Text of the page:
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International Clinical Trials

Research Reaches Beyond Borders

As the growth of clinical research market activity continues, Irina Dobreva of Congenix LLC evaluates Russia and Ukraine’s role in international clinical trials in 2007, and asks what 2008 has in store

Clinical research currently is a highly relevant issue in Russia. Having started its development in the late 1980s, this area of medical activity is now stable and not expected to be subject to drastic reform, as it is based on robust legislation. Russia has by now become internationally acknowledged in the field of clinical research, thanks to the highly qualified physicians and the technical capabilities that promote rapid patient recruitment into clinical trials.

Nevertheless, close monitoring of the clinical research market in Russia highlights the ban on exporting biological samples that ran for two weeks in June 2007 and jeopardised trials conducted there. Those two ‘black’ weeks have undoubtedly had a negative impact on Russia’s rating, although that impact was a short-term one. For instance, according to information from the Russian Ministry of Health, the number of international multicentre clinical trials in Q2 2007 was reduced by 22 per cent when compared with Q2 2006.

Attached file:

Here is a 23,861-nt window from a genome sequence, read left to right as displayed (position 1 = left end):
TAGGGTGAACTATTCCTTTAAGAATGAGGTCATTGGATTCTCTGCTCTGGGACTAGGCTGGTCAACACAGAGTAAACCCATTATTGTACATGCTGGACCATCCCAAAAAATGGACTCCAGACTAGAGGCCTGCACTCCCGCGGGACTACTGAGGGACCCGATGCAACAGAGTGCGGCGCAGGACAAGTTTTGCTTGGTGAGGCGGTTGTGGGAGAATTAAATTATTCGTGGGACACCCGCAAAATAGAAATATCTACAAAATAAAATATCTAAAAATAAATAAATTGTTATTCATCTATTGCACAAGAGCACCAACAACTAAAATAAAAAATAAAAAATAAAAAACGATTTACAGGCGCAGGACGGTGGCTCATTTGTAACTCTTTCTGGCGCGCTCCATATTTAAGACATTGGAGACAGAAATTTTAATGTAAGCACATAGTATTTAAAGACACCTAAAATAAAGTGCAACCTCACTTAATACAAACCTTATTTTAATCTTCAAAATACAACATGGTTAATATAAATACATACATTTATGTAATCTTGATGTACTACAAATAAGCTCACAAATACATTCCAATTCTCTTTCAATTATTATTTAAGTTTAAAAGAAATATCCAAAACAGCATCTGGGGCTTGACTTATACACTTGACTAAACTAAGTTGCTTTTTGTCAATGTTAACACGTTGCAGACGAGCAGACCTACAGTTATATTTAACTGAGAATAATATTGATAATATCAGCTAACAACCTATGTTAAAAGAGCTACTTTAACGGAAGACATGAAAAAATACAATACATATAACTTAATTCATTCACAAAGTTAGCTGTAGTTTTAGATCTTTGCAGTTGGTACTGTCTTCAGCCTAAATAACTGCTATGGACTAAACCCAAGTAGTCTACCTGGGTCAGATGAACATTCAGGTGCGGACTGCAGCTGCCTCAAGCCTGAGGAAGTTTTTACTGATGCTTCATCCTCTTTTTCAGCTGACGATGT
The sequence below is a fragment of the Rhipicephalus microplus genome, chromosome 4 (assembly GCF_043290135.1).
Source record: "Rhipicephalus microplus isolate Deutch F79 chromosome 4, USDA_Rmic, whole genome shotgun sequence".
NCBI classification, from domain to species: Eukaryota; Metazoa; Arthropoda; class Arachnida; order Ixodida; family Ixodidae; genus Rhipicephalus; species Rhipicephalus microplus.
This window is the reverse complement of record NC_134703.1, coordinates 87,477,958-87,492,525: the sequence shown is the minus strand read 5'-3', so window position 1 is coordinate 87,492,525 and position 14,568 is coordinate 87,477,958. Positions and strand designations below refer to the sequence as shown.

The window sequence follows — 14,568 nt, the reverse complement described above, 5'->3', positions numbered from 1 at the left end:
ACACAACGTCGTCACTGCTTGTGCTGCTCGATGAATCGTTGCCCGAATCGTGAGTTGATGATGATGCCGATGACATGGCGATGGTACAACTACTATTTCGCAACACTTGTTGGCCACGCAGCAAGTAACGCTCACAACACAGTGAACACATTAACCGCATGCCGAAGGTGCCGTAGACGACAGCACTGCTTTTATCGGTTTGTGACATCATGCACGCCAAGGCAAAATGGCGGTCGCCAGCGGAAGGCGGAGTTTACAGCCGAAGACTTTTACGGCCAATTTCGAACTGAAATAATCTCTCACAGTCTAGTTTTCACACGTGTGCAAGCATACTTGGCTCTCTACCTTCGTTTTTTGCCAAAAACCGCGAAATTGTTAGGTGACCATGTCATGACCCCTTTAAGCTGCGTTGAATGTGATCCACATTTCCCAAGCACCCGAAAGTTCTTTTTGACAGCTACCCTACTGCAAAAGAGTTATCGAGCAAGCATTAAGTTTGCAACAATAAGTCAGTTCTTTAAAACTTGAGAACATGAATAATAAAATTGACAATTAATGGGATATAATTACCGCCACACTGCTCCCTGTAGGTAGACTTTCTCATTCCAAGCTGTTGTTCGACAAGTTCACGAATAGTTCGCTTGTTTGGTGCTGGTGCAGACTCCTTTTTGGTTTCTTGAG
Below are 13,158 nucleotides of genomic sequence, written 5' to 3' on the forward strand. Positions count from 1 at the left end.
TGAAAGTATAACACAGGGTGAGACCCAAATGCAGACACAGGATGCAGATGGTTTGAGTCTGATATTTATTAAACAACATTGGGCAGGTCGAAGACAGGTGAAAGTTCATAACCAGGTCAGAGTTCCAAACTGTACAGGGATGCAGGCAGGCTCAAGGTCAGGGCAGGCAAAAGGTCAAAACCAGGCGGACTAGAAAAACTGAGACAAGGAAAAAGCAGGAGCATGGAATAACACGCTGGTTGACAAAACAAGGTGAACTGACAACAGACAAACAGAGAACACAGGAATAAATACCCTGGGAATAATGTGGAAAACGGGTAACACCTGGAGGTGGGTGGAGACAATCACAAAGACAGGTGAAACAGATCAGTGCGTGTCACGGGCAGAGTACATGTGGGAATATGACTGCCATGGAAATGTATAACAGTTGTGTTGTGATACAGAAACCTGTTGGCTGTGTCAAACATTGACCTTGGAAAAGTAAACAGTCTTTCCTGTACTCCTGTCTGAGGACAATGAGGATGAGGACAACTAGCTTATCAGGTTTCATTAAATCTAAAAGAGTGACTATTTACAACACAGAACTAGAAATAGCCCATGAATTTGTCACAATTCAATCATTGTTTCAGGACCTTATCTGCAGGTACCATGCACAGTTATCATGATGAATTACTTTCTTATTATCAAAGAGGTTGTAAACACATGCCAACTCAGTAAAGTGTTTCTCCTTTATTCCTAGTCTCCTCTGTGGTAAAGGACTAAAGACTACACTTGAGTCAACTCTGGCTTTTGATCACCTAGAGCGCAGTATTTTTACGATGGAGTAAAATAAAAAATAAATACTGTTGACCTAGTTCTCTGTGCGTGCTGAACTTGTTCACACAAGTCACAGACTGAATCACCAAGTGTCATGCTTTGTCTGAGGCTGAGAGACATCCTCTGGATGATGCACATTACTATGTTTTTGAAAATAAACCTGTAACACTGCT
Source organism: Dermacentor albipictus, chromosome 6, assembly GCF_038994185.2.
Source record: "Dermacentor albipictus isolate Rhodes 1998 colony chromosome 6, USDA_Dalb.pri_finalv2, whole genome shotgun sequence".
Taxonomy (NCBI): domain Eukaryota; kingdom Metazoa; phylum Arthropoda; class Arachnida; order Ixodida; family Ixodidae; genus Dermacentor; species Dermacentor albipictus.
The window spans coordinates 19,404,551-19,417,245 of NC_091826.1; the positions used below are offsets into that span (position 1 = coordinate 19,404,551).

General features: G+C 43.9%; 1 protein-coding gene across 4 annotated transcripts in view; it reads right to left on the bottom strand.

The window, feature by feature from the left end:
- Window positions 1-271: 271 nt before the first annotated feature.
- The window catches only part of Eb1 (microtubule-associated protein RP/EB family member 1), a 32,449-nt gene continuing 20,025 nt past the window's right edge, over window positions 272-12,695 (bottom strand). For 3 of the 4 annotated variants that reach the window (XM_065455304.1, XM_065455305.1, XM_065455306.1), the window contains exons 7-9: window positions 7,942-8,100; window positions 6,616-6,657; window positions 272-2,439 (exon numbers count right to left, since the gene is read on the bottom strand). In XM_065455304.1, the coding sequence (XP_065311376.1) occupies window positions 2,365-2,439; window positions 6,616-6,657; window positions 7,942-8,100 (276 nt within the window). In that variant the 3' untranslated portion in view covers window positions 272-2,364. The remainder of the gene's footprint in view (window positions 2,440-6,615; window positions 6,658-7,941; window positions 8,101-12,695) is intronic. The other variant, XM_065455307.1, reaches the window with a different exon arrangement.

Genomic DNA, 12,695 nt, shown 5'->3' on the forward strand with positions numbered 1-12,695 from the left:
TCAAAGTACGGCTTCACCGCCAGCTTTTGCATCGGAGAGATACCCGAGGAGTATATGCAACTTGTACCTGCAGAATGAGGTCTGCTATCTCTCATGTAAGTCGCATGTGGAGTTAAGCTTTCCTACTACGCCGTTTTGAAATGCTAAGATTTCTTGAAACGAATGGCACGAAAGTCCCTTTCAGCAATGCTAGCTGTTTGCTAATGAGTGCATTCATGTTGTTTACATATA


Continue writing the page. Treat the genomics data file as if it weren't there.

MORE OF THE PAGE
However, as early as Q3 2007, the clinical trial market stabilised and 92 clinical trials were permitted by Roszdravnadzor (the public health and social development watchdog agency) to take place in Russia versus 95 in Q3 of the previous years. The total number of international multicentre clinical trials approved in Russia in Q1-3 in 2007 was 236. The distribution of clinical trials in groups of priority indications and phases is presented in Table 1 (1).

In 2007 GlaxoSmithKline, Sanofi-Aventis, AstraZeneca, Hoffmann-La Roche and Bristol-Myers Squibb became frontrunners in Russia in terms of the number of trials, the total number of study sites involved in trials and the total number of patients expected to be randomised (2). As predicted, the quantity of patients falls when related to clinical trials in cardiovascular disease (see Figure 1). The most active therapeutic areas in the number of trials are oncology and endocrinology (see Figure 2).

THE FORMATION OF THE REGULATORY SYSTEM AND ETHICS EXPERTISE IN UKRAINE

The legal procedures for conducting clinical trials in Ukraine are set by the state law ‘On medicinal products’ (1996), which governs how trials should be conducted, and the typical regulations for ethics commissions, approved by the Ukrainian Ministry of Health in 2006. The development of the latter documents took into consideration the requirements of Directive 2001/20/EC (3).


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Irina Dobreva is Chief Executive Officer and co-founder of Congenix LLC, a Russian CRO established in 2004. Irina has extensive experience in clinical trials, not least starting as an expert at the Russian Ministry of Health. Before founding Congenix, Irina was involved in the implementation of several oncology studies in numerous Russian investigational sites for an American CRO. She qualified in Medicine from Ural State Medical University and trained in Oncology. Irina undertook PhD research at Russia’s biggest oncology research centre specialising in breast cancer treatment.
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Irina Dobreva
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